The Australia Network reports that the crew from CEDAC have found unacceptable levels of borax and formalin in Cambodian food. Borax is used as an all-purpose preservative/tenderiser despite causing a range of problems ranging from the ever-popular nausea through to complete kidney failure and death. Formalin is also used as a preservative for meat, fish and human corpses. From the network:
A specialist in chemistry and food from the Royal Academy of Cambodia, Chek Sothahas, has found between 41 and 80 per cent of food products in Cambodia contain dangerous substances.
The Cambodian Centre for Study and Development in Agriculture says a union would enable consumers to demand better quality assurance measures for food products.
Yang Saing Koma, director of the centre, says consumers should call on producers and businesses to take responsibility for the health of Cambodia.
Research by Ms Sothahas has indicated borax and formalin, a substance made of formaldehyde and water, was found in products such as sausage, dry fish, seafood, noodles and meat balls.
It was only a matter of time before someone else picked up the gauntlet: Nyam Penh is blogging food from Phnom Penh.
CARMICHAEL: So, if I were a Czech person walking in here today, I would have a Clouded Leopard Kingdom pilsner, and it would taste pretty much like what I would get back at home in Prague?
HAUPENTHAL: We try to think so.
Congratulations to Kingdom Brewery for launching another Asian pilsener and having the sheer hubris to use Comic Sans on their website. Robert Carmichael from Radio Australia has the interview. It is no mean feat to get this far: Kingdom are only the second microbrewer in Cambodia and CEO Peter Brongers deserves some credit for pulling together the funds to get this started, regardless of how the beer tastes. As the interview mentions, brewing is the easy part; it’s the marketing that’s the rub. Any tasting reports?
Much like this blog, Phnom Penh dive bar Alley Cat recently celebrated their fourth anniversary. That’s 70 years old in Cambodian bar years, managing to outlive much healthier bars, subsisting on a diet of Mexican and gigantic hamburgers.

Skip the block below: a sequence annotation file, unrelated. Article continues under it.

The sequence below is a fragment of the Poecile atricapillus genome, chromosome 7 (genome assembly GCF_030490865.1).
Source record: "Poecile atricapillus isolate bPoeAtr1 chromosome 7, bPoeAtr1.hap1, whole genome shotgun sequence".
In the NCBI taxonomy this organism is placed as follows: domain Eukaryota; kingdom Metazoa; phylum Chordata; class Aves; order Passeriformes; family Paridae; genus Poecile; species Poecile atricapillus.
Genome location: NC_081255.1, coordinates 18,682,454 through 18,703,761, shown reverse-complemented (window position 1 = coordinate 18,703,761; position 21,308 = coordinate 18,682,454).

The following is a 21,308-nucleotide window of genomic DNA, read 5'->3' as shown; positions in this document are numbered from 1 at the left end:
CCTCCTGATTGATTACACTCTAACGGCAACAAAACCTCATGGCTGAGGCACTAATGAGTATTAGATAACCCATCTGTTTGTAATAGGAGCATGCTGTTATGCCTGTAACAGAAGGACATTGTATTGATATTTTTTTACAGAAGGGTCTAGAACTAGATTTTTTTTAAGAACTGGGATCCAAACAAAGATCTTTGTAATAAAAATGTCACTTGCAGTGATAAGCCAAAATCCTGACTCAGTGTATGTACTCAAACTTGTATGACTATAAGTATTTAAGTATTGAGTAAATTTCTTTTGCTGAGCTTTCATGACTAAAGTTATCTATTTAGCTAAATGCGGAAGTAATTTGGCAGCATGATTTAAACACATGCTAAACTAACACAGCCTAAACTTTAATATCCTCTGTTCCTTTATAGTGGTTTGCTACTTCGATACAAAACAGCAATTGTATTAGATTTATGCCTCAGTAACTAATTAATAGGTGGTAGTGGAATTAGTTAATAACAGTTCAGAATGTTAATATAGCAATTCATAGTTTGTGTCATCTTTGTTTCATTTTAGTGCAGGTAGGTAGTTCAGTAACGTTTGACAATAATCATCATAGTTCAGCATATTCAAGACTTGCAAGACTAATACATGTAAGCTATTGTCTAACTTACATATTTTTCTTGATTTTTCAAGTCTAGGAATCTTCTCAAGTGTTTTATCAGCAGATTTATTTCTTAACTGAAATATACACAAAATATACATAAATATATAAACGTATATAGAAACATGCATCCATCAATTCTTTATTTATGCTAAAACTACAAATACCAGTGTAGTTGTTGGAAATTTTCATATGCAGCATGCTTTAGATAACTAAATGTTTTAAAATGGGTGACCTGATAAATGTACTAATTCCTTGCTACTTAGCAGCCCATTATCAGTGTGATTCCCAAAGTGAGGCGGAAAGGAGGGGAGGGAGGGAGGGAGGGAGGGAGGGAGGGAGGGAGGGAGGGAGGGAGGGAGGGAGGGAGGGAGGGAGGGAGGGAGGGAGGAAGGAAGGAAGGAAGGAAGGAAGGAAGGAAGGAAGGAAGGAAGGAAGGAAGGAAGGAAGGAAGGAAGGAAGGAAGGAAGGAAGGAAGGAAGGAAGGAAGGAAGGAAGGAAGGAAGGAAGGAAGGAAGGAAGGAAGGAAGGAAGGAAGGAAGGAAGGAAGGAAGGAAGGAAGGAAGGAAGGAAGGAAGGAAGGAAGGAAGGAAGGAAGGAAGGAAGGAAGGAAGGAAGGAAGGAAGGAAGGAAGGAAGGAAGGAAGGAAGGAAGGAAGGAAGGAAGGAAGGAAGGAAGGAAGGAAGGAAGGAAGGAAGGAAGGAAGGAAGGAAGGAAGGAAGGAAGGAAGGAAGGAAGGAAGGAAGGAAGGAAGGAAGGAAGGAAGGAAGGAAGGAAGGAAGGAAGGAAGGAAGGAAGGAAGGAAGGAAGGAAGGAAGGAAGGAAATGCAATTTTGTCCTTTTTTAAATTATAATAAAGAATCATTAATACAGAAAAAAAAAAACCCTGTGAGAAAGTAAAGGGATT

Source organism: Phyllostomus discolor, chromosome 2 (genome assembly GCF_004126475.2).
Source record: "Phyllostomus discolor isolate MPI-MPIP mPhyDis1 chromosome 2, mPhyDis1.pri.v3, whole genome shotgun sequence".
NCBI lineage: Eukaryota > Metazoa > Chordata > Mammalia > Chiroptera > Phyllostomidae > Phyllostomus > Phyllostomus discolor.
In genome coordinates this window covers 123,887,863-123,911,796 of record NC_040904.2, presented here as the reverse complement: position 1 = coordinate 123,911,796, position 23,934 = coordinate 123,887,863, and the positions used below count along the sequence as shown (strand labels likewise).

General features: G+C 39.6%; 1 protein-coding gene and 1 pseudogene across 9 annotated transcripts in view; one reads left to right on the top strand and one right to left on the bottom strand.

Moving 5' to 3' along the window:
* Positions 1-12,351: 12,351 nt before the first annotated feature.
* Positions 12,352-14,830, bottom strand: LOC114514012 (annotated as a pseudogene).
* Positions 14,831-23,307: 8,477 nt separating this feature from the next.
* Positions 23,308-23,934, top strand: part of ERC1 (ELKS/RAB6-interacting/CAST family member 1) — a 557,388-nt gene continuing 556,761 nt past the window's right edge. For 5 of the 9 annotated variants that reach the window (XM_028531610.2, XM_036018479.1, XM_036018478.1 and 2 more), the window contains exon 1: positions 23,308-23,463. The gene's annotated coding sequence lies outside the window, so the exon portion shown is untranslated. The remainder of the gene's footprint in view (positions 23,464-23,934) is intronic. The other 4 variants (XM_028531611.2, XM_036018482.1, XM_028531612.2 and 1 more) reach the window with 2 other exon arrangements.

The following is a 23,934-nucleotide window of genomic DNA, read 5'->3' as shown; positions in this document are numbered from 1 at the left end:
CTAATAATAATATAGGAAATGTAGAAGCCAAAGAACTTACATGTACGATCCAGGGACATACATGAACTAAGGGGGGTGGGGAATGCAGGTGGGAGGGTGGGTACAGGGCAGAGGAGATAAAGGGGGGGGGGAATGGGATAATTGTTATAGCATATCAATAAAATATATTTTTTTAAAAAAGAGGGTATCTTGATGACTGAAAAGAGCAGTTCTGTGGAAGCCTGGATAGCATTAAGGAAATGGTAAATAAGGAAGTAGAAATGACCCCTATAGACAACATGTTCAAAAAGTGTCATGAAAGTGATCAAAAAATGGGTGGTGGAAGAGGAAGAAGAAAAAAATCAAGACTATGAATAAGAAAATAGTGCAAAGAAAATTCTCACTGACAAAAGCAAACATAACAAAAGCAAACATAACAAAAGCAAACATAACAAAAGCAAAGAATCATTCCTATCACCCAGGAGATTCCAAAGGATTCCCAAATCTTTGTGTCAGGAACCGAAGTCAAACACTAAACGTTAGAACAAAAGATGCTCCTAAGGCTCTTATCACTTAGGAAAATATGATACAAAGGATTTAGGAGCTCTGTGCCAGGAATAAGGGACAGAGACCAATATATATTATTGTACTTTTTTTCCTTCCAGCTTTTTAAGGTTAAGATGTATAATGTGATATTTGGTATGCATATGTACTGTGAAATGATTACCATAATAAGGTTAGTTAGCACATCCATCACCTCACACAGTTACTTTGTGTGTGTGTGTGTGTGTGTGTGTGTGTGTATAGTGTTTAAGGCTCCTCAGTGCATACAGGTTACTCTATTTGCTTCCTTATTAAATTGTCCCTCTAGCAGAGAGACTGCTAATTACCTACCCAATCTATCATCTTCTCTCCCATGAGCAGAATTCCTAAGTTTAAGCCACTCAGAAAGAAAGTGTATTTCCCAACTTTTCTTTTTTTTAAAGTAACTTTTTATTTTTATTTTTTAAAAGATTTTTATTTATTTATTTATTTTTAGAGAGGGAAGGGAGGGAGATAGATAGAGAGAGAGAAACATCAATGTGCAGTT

The true secret of the pig is not only that you can eat every part of the animal, but you can do so via barbecue. Spotted at Central Market, Phnom Penh.
Think you’ve got what it takes to make a low-cost watery Asian pilsener in an industrial setting? Cambodia’s newest brewing group is hiring. From Probrewer:
Kingdom Brewery (Cambodia) Ltd., Southeast Asia’s youngest boutique brewery is seeking a Brewer to join our team in Phnom Penh, Kingdom of Cambodia. Responsibilities are recipe formulation, production of beer, QA/QC, stock management, packaging, distribution scheduling, maintenance of plant equipment general upkeep of the main brewery and other associated duties including training of the Cambodian production staff.
We look for a brewer who is fit with a hard work, hands on ethic and who is able to handle people of a very different cultural background. What we offer is a competitive salary and a very pleasant working environment.
Get your curriculum vitae through to firstname.lastname@example.org
Via DAS. Market vendors at the Russian Market (Psar Toul Tom Poung) have just received the eviction call. Diana from Cambodian recycled bag vendor, Bloom writes:
I got a call from the Bloom manager in Phnom Penh this morning. Vendors at the Russian Market, where we have a stall, were told the government was going to shut down the market.
We have heard similar rumours for the last year or more, that the market would be closed for either (a) renovations or (b) relocation. In fact, the landlady at our former shop sold the shop, which was on the outside of the market, because she was told only shops inside the market would qualify for compensation. Shops on the outside are not considered part of the market, it seems.
There was a sign up at the Russian Market a few years ago with an image of a market eviscerated of any local character, suggesting that the wave of gentrification was about to swamp the market, but at that point in time it looked as likely as motodops being replaced by flying cars.
Cheers to Christopher Shay for the interview.